When will the Finsac report be published, Dr Clarke?


Wednesday, July 25, 2018

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In 2008, the Jamaica Labour Party Government commissioned an enquiry into the collapse of the financial sector that occurred in the 1990s. The Financial Sector Adjustment Company (Finsac) report, as it has been popularly called, should have been published six months after, but after a whole decade and over $100 million of taxpayers' money later we are yet to see a report.

The commission has so far outlasted two finance ministers and now seems set to outlast a third, Dr Nigel Clarke. In a recent statement, Clarke noted, with a hint of frustration, that he cannot give a timeline as to when the report will be published. The best he could offer is that it will soon be with us. This understanding was as far back as April. We are, months after, still waiting.

The lacklustre approach of both the Government and the commissioners in this matter merits the greatest reproach of the Jamaican people. A lot of money has been spent on this enquiry, yet 10 years after we can get no iron-clad guarantee that a report will be ready any time soon.

The Government must come clean with the people and let us know exactly what is going on and whether we should even expect that a report will be given. The minister of finance owes it to us to end the charade and declare an end to the process or put some fire under the commissioners' rear ends to come up with something.

Former Minister of Finance Audley Shaw has been the most passionate about getting the report done. But in his first attempt he failed to get one. During the People's National Party' (PNP) time in office it sat in a damp corner of a room gathering mould. In the second iteration of Shaw, more money was allocated to a clearly disinterested bunch of commissioners to get the job done. He has now left and the passion for a report has seemingly drained from the Ministry of Finance.

At the very least we need an interim statement from the commissioners as to what is being done and how they are spending and have spent taxpayers' money to do what they are doing. They have clearly lost steam for one reason or the other, but public accountability can no longer indulge their recalcitrance in accounting to the people who have paid them generously from the public purse.

Do not expect the Opposition to raise a voice about the report. They would relish the thought to call out the Government on this, but they know that they have no moral standing in the matter. From the very beginning they had no interest in the enquiry. The collapse of the financial sector happened under their watch. Many businesses, large and small, were decimated and people got sick, died or otherwise committed suicide. This sick episode in the financial life of this country should cause the PNP more than a wince when the subject comes up. How the enquiry survived their four years in office is a miracle in itself. It is a matter they would soon forget and hope that the people would also.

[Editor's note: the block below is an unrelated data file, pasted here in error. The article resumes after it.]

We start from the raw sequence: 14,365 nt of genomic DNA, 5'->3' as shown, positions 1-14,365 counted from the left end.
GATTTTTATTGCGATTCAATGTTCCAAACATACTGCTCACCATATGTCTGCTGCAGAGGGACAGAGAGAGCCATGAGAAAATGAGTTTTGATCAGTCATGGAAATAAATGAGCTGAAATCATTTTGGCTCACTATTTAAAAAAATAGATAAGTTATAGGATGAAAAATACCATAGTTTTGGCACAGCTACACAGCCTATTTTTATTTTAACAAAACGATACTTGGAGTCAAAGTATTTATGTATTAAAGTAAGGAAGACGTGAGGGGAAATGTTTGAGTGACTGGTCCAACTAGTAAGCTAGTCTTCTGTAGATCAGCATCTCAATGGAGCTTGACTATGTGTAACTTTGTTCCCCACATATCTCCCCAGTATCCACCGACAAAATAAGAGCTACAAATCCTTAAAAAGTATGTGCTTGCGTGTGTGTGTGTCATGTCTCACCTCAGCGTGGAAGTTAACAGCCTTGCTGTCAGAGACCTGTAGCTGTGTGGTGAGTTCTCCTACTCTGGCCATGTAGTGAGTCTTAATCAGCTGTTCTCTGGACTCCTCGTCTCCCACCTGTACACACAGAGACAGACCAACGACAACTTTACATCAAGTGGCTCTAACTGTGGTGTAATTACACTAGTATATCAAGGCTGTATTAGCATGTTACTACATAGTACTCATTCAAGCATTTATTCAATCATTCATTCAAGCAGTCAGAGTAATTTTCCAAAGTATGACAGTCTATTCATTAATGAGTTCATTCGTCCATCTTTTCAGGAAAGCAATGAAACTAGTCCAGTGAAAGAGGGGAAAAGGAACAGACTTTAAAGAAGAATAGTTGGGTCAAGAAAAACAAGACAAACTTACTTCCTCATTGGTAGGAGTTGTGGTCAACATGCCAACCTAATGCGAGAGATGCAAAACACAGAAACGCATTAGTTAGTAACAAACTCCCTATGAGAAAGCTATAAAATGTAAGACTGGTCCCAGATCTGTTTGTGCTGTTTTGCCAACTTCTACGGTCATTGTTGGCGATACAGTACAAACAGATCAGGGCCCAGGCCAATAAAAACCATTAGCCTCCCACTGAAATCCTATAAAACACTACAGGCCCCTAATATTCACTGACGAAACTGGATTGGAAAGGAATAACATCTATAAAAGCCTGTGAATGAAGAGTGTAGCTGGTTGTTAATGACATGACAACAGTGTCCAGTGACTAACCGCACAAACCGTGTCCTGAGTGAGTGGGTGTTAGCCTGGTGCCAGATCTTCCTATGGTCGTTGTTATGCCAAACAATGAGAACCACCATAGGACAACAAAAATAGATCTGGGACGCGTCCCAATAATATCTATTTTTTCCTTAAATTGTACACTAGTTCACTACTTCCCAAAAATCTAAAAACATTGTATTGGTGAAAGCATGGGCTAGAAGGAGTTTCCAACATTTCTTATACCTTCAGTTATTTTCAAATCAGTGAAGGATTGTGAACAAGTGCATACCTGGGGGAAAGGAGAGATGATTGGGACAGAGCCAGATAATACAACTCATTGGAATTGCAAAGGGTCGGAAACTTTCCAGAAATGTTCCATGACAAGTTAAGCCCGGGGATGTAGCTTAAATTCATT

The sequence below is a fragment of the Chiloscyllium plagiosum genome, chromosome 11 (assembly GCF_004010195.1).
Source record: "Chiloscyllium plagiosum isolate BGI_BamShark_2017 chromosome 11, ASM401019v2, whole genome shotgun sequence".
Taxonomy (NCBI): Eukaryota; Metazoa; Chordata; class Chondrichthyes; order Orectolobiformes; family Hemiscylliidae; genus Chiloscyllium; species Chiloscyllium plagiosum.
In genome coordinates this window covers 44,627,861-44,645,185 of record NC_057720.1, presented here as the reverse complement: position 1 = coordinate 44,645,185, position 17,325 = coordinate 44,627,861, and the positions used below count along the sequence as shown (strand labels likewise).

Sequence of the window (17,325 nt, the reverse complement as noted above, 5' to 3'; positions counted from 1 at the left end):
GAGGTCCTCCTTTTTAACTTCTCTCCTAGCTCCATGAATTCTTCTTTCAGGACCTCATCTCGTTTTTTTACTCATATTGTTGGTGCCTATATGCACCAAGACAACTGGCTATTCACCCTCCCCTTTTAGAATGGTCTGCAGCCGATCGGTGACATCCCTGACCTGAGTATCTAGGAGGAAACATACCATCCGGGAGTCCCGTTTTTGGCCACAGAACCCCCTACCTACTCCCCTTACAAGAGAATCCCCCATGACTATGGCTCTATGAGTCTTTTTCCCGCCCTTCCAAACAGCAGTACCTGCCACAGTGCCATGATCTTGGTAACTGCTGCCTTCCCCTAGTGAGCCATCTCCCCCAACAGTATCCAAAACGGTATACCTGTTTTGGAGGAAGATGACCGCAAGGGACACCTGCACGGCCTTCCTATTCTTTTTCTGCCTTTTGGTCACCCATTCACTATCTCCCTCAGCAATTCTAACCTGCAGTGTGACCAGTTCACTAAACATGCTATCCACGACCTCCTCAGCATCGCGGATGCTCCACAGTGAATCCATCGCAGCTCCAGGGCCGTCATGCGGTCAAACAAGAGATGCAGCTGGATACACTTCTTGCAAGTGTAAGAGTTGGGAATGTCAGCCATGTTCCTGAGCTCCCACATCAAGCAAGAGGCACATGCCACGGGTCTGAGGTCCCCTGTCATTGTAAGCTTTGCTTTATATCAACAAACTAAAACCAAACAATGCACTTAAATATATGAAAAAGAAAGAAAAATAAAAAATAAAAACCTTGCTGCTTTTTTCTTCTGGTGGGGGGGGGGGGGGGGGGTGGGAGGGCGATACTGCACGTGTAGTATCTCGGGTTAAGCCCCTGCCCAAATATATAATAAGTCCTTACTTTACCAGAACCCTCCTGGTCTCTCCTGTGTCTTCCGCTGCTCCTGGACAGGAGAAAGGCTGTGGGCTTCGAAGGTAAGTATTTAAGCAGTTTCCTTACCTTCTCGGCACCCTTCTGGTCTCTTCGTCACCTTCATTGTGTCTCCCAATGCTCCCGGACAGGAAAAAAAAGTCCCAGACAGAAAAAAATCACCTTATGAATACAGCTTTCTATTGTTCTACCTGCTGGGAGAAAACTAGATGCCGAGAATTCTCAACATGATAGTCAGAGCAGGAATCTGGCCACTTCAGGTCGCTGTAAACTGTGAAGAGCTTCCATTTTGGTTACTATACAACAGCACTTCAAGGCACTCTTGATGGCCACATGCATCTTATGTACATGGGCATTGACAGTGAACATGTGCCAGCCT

It must be conceded that with the passage of time and the new dynamics in the domestic and global economy that the enquiry into something that happened almost 20 years ago is no longer timely and may be of little moment. Even Finsac itself is a mere shell, as most of the assets under its charge were sold out to an American debt investor who went on to establish the Jamaica Redevelopment Foundation. One does not know the character or value of the redevelopment that was ever done by this company. What we do know is that people's assets were sold out to this investor for measly sums, in some instances for 30 cents on the dollar. What we do know is that lives and businesses were wrecked. We will never know how much foreign exchange left Jamaica as the American debt investors repatriated their gains. The cruel and tragic irony of this experience cannot be missed except by the most inhumane amongst us.

The economic dynamics might have changed, and one believes they have, but the people have a right to know what is going on. There might be more important matters occupying the mind of Dr Clarke and the Government he serves, but he must demand from the commissioners a definite timeline when the report can be published. He must bring an end to it and ensure that it does not trespass into yet another budget debate.

The PNP may not care about it, but there are still a number of people out here who do. Chief among them are the friends and relatives that have suffered immensely under the devastation wrought by the collapse. We owe it even to the memory of those who were affected and died earlier than they otherwise would have.

Dr Clarke, you have a lot on your plate, but as far as Finsac is concerned you ought to declare that enough is enough!

Dr Raulston Nembhard is a priest and social commentator. Send comments to the Observer or

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